"They were only there for a few years, with their refrigerators and radios and chocolate and cigarettes," says Daisey. "Then they vanished. Nothing makes something magical more than seeing it and wanting it, then having it removed." After the Americans packed up and went home, sects that considered the yanks' left-behind consumer goods to be religious totems -- cargo cults -- sprang up in their wake.

Though currency has come into limited use on Tanna, the majority of its residents live "in custom," i.e. free of financial obligation, the way most Western children live with their parents. But on Tanna, the family structure encompasses the entire tribe.

The subject of cargo cults has appealed to Daisey "as its own resonant metaphor" for years. He didn't know if there was a show in it until he read about John Frum Day. Every Feb. 15, the denizens of Tanna gather at the base of an active volcano, raise the American flag, and tell the history of America, as they understand it, in song and dance. Daisey happened to hear of the ritual in November 2008, just as the global markets were melting down. "I had this moment where I realized I had to go to the island," Daisey says.

That moment is typical of Daisey's binary creative process. "I only can work on things that I'm obsessed with. Preferably there's more than one obsession, and they're in collision with one another," he explains. Moreover, "I have to believe there is an essential need in my society to hear about this [subject]. Lots of things don't pass that litmus test."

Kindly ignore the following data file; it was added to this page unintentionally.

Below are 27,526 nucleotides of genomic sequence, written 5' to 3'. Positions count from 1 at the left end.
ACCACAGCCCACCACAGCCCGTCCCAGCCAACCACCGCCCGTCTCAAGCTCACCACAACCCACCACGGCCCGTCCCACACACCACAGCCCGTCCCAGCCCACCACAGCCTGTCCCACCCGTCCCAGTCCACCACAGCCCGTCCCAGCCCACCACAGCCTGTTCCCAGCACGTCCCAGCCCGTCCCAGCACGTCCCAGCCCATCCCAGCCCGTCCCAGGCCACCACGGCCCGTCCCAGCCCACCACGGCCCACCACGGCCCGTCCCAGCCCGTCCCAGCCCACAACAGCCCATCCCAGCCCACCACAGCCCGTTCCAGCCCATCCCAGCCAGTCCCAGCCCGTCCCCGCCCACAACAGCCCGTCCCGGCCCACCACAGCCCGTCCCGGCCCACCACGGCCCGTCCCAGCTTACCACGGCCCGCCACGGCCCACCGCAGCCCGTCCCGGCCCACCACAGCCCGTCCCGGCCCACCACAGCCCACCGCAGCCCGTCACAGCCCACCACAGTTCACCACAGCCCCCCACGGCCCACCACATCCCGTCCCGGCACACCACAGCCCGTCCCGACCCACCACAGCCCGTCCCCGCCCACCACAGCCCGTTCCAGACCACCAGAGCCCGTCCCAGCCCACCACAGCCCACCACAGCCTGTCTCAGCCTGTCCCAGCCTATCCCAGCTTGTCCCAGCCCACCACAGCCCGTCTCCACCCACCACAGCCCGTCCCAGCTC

If making economics into an engrossing narrative was hard, clearing the relevance hurdle was never easier. Daisey feels a grim deja vu: The show that made his name, 21 Dog Years, was in part about a financial bubble a decade ago. That one was merely national. But he's taking Cargo Cult to Ireland and Australia this year, which he can do because the 2008 crash reverberated planet-wide.

"The spikes keep getting higher and the drops deeper," he laments. "But there's no understanding, and certainly no political will, to make the hard choices or ask the hard questions that come from that."

"No economic reform has moved forward to the point of even being discussed," he rails. "By the time it is discussed, the banks will be making record profits, as they are now, again, already. The Dow will be back up. No one is going to want to discuss what's wrong. No one. Nothing is going to happen."

America, we need to talk.

The Last Cargo Cult is at Woolly Mammoth Theatre Company through Feb. 7 Tickets are available here.

Still hungry for more Mike Daisey? Read some great outtakes from our interview.

A 40% shorter version of this story appears in today's Examiner.